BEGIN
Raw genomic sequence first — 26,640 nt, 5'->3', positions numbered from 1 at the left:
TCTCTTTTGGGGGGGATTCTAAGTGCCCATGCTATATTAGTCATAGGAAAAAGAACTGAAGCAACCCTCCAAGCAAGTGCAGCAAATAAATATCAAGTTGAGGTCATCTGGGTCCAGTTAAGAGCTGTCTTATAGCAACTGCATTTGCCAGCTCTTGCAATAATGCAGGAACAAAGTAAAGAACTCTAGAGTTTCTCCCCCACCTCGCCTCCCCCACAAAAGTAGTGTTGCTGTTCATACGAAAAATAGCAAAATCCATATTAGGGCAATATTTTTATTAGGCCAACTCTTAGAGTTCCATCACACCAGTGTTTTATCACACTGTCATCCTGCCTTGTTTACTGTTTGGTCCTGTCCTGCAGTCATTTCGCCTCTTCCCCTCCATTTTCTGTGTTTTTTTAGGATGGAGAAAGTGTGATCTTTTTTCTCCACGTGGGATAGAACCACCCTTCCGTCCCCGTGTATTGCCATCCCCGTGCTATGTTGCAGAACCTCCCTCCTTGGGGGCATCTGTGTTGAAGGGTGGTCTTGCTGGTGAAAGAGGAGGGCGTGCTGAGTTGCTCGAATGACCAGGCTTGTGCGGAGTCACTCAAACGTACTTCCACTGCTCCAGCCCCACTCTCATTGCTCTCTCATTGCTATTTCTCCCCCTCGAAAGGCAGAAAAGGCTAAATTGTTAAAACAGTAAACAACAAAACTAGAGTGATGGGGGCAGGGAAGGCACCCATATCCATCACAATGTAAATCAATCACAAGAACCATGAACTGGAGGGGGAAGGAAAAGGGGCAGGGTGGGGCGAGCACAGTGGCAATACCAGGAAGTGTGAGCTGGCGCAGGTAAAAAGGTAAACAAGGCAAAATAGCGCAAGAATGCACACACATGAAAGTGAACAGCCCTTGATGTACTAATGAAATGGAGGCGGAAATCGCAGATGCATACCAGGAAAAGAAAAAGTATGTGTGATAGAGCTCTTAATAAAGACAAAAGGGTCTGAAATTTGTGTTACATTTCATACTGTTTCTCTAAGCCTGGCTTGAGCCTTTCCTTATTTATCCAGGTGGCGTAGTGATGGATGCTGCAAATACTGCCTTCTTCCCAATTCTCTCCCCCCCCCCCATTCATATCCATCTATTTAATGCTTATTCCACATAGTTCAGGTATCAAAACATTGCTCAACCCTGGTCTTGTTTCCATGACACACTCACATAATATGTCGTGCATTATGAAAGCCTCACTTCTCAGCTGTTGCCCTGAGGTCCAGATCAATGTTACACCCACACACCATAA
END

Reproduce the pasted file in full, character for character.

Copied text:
Raw genomic sequence first — 26,640 nt, 5'->3', positions numbered from 1 at the left:
TCTCTTTTGGGGGGGATTCTAAGTGCCCATGCTATATTAGTCATAGGAAAAAGAACTGAAGCAACCCTCCAAGCAAGTGCAGCAAATAAATATCAAGTTGAGGTCATCTGGGTCCAGTTAAGAGCTGTCTTATAGCAACTGCATTTGCCAGCTCTTGCAATAATGCAGGAACAAAGTAAAGAACTCTAGAGTTTCTCCCCCACCTCGCCTCCCCCACAAAAGTAGTGTTGCTGTTCATACGAAAAATAGCAAAATCCATATTAGGGCAATATTTTTATTAGGCCAACTCTTAGAGTTCCATCACACCAGTGTTTTATCACACTGTCATCCTGCCTTGTTTACTGTTTGGTCCTGTCCTGCAGTCATTTCGCCTCTTCCCCTCCATTTTCTGTGTTTTTTTAGGATGGAGAAAGTGTGATCTTTTTTCTCCACGTGGGATAGAACCACCCTTCCGTCCCCGTGTATTGCCATCCCCGTGCTATGTTGCAGAACCTCCCTCCTTGGGGGCATCTGTGTTGAAGGGTGGTCTTGCTGGTGAAAGAGGAGGGCGTGCTGAGTTGCTCGAATGACCAGGCTTGTGCGGAGTCACTCAAACGTACTTCCACTGCTCCAGCCCCACTCTCATTGCTCTCTCATTGCTATTTCTCCCCCTCGAAAGGCAGAAAAGGCTAAATTGTTAAAACAGTAAACAACAAAACTAGAGTGATGGGGGCAGGGAAGGCACCCATATCCATCACAATGTAAATCAATCACAAGAACCATGAACTGGAGGGGGAAGGAAAAGGGGCAGGGTGGGGCGAGCACAGTGGCAATACCAGGAAGTGTGAGCTGGCGCAGGTAAAAAGGTAAACAAGGCAAAATAGCGCAAGAATGCACACACATGAAAGTGAACAGCCCTTGATGTACTAATGAAATGGAGGCGGAAATCGCAGATGCATACCAGGAAAAGAAAAAGTATGTGTGATAGAGCTCTTAATAAAGACAAAAGGGTCTGAAATTTGTGTTACATTTCATACTGTTTCTCTAAGCCTGGCTTGAGCCTTTCCTTATTTATCCAGGTGGCGTAGTGATGGATGCTGCAAATACTGCCTTCTTCCCAATTCTCTCCCCCCCCCCCATTCATATCCATCTATTTAATGCTTATTCCACATAGTTCAGGTATCAAAACATTGCTCAACCCTGGTCTTGTTTCCATGACACACTCACATAATATGTCGTGCATTATGAAAGCCTCACTTCTCAGCTGTTGCCCTGAGGTCCAGATCAATGTTACACCCACACACCATAA